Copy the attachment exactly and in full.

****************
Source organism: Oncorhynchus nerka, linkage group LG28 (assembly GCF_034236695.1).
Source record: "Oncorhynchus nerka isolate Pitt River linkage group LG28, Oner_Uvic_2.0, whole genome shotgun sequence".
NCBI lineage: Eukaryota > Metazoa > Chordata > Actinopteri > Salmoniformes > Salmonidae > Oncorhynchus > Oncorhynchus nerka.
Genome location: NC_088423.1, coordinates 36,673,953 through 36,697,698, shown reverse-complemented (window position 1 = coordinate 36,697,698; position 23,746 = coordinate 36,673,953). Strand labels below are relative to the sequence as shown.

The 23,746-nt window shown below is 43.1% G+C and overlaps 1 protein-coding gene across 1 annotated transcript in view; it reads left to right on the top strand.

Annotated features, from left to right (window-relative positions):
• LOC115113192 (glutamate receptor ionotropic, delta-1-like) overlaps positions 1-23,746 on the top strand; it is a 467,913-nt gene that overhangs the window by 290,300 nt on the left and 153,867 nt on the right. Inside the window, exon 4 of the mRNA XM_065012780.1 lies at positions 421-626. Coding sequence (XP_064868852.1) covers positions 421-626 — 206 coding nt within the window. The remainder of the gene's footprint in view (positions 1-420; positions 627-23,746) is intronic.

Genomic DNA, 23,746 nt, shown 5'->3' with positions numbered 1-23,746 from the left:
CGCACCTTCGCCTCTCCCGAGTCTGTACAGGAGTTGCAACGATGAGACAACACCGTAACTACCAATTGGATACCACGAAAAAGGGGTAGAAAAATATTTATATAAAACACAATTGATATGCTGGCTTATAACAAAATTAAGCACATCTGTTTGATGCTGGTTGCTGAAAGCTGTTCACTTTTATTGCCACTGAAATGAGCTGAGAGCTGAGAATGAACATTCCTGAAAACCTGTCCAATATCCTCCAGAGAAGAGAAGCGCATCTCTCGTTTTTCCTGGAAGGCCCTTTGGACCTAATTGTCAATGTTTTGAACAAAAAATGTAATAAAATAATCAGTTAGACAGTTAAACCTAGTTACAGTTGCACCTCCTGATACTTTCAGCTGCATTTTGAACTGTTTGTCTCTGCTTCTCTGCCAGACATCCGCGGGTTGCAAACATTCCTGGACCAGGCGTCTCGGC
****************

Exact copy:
Source organism: Oncorhynchus nerka, linkage group LG28 (assembly GCF_034236695.1).
Source record: "Oncorhynchus nerka isolate Pitt River linkage group LG28, Oner_Uvic_2.0, whole genome shotgun sequence".
NCBI lineage: Eukaryota > Metazoa > Chordata > Actinopteri > Salmoniformes > Salmonidae > Oncorhynchus > Oncorhynchus nerka.
Genome location: NC_088423.1, coordinates 36,673,953 through 36,697,698, shown reverse-complemented (window position 1 = coordinate 36,697,698; position 23,746 = coordinate 36,673,953). Strand labels below are relative to the sequence as shown.

The 23,746-nt window shown below is 43.1% G+C and overlaps 1 protein-coding gene across 1 annotated transcript in view; it reads left to right on the top strand.

Annotated features, from left to right (window-relative positions):
• LOC115113192 (glutamate receptor ionotropic, delta-1-like) overlaps positions 1-23,746 on the top strand; it is a 467,913-nt gene that overhangs the window by 290,300 nt on the left and 153,867 nt on the right. Inside the window, exon 4 of the mRNA XM_065012780.1 lies at positions 421-626. Coding sequence (XP_064868852.1) covers positions 421-626 — 206 coding nt within the window. The remainder of the gene's footprint in view (positions 1-420; positions 627-23,746) is intronic.

Genomic DNA, 23,746 nt, shown 5'->3' with positions numbered 1-23,746 from the left:
CGCACCTTCGCCTCTCCCGAGTCTGTACAGGAGTTGCAACGATGAGACAACACCGTAACTACCAATTGGATACCACGAAAAAGGGGTAGAAAAATATTTATATAAAACACAATTGATATGCTGGCTTATAACAAAATTAAGCACATCTGTTTGATGCTGGTTGCTGAAAGCTGTTCACTTTTATTGCCACTGAAATGAGCTGAGAGCTGAGAATGAACATTCCTGAAAACCTGTCCAATATCCTCCAGAGAAGAGAAGCGCATCTCTCGTTTTTCCTGGAAGGCCCTTTGGACCTAATTGTCAATGTTTTGAACAAAAAATGTAATAAAATAATCAGTTAGACAGTTAAACCTAGTTACAGTTGCACCTCCTGATACTTTCAGCTGCATTTTGAACTGTTTGTCTCTGCTTCTCTGCCAGACATCCGCGGGTTGCAAACATTCCTGGACCAGGCGTCTCGGC